The Expert’s Guide to Composting

The Expert’s Guide to Composting


I like to grow my own vegetable seed whenever possible, particularly biennials such as brassicas, beets, carrots, and endive. During summer these generate large quantities of compostable biomass after the seed is thrashed. There is also a big dry bean patch that produces a lot of stem material. There are vegetable trimmings, and large quantities of plant material when old spring-sown beds are finished, and the soil is replanted for fall harvest. With the first frost in October there is aso a huge amount of garden clean up.


By October the heap has become about five feet high, twenty feet long and about six feet wide. I’ve made no attempt to water this pile as it was built, so it is quite dry and has hardly decomposed at all. Soon the rains that the northwest is famous for arrive. From mid-October through mid-April it drizzles almost every day and rains fairly hard on occasion. Some 48 inches of water fall. But the pile is loosely stacked with lots of air spaces within and much of the vegetation started the winter

in a dry, mature form with a pretty hard covering that resists decomposition. Winter days average in the high 40s, so little microorganism’s activity occurs.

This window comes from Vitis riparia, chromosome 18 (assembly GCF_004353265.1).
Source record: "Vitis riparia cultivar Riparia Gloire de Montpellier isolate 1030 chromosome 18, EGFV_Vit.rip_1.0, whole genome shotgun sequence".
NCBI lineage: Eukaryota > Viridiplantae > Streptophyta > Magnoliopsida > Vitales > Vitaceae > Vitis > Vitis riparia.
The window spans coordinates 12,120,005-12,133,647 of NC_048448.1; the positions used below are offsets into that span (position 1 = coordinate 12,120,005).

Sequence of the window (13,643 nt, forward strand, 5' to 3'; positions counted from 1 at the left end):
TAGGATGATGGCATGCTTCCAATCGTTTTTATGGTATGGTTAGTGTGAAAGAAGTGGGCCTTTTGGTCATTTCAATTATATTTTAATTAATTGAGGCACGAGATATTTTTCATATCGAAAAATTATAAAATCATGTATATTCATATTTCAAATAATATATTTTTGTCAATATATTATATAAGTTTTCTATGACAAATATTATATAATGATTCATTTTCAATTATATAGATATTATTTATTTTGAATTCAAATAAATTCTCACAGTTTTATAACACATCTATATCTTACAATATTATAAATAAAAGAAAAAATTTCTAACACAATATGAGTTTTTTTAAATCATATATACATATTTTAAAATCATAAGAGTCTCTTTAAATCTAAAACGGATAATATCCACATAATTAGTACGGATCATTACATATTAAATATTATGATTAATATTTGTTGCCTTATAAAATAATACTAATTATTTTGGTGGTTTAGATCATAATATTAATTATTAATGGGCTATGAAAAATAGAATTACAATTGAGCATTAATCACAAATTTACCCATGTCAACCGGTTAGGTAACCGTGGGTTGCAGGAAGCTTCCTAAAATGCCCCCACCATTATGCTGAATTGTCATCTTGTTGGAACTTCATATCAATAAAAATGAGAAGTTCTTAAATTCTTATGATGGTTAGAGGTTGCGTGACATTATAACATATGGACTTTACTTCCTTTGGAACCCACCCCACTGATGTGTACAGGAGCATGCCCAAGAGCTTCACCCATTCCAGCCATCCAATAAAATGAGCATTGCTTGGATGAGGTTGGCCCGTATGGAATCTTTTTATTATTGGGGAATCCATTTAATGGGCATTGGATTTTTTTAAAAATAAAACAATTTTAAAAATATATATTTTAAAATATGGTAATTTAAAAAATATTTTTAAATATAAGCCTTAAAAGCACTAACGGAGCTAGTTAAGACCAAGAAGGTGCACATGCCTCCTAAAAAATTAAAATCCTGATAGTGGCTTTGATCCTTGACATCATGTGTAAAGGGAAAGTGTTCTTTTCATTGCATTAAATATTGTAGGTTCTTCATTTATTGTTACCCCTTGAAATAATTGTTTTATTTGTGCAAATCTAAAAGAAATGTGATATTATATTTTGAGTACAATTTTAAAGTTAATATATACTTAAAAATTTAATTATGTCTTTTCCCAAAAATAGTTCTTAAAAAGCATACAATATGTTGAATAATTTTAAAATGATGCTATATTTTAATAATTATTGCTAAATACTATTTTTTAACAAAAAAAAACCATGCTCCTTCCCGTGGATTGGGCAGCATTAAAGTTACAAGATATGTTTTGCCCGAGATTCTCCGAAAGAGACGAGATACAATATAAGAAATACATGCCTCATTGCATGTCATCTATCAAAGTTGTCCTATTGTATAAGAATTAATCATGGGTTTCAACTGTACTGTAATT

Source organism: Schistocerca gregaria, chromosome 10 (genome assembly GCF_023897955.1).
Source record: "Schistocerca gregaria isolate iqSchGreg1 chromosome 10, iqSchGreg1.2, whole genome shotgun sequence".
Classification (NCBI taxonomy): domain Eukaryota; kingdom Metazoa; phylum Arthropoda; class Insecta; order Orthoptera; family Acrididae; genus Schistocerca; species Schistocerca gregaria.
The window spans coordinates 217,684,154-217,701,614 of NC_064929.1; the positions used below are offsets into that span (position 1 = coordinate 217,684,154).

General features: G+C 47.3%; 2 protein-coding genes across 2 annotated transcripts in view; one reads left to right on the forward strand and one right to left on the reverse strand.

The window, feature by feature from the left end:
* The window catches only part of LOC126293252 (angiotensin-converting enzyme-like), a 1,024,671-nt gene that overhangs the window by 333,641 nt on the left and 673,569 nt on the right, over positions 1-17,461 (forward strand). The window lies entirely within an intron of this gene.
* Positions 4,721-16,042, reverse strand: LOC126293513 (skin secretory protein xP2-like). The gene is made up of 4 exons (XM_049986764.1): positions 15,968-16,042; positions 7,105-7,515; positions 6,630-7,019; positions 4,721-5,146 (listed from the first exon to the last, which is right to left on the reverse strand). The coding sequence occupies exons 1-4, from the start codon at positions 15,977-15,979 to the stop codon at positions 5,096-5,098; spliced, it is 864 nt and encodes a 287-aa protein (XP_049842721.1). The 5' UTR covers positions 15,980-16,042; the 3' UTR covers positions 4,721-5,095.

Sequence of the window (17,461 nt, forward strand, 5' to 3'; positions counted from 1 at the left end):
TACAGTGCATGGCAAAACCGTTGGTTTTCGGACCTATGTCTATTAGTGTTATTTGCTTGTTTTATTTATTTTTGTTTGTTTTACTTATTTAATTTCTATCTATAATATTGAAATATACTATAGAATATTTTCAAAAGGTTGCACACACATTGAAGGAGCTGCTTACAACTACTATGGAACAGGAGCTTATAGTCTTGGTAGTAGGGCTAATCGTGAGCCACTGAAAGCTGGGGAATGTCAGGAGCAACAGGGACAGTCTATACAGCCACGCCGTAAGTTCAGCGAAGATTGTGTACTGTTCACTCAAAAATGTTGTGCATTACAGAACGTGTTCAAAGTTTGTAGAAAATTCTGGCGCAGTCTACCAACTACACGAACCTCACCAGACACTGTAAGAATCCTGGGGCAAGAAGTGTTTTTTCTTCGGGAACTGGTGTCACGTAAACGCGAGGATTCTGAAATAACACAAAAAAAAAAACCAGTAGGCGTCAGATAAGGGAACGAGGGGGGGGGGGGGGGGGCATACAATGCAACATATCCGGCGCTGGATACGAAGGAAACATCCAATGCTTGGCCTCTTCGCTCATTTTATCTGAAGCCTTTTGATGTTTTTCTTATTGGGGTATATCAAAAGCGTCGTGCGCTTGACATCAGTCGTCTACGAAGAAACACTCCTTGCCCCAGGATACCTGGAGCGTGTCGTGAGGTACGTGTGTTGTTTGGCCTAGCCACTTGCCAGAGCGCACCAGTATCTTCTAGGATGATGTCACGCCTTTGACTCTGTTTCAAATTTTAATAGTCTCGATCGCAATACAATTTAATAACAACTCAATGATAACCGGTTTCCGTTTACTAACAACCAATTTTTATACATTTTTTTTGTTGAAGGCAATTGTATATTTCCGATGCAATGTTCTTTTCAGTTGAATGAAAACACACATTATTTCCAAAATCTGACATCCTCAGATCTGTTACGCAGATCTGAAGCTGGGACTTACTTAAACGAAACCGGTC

Still, by next April most of the pile has become quite wet. Some parts of it have decomposed significantly, others not at all; most of it is still quite recognizable but much of the vegetation has a grayish coating of microorganisms or has begun to

turn light brown. Now comes the only really hard hours of compost-making effort each year. For a good part of one morning I turn the pile with an Ames manure fork and shovel, building a new pile next to the old one.


First, I peel off the outer four or five inches from the old pile; this makes the base of the new one. Untangling the long stringy grasses, seed stalks, and Brussels sprout stems from the rest. Then, I rearrange the rest so half-decomposed brassica stumps and other big chunks are placed in the center where the pile will become the hottest and decomposition will proceed most rapidly. As I reform the material, here and there I lightly sprinkle a bit of soil shoveled up from around the original pile. When I’ve finished turning it, the new heap is about six feet high, eight feet across at the bottom, and about ten feet long. The outside is then covered with a thin layer of crumbly, black soil scraped up where the pile had originally stood before I turned it.


Turning a compost heap can be an impossible, sweat-drenching, back-wrenching chore, or it can be relatively quick and easy. It is very difficult to drive even a very sharp shovel into a compost pile. One needs a hay fork, something most people call a “pitchfork.” The best type for this task has a very long, delicate handle and four, foot long, sharp, thin tines. Forks with more than four tines grab too much material. If the heap has not rotted very thoroughly and still contains a lot of long, stringy material, a five or six tine fork will grab too much and may require too much strength. Spading forks with four wide-flat blades don’t work well for turning heaps, but I’d prefer one to a shovel.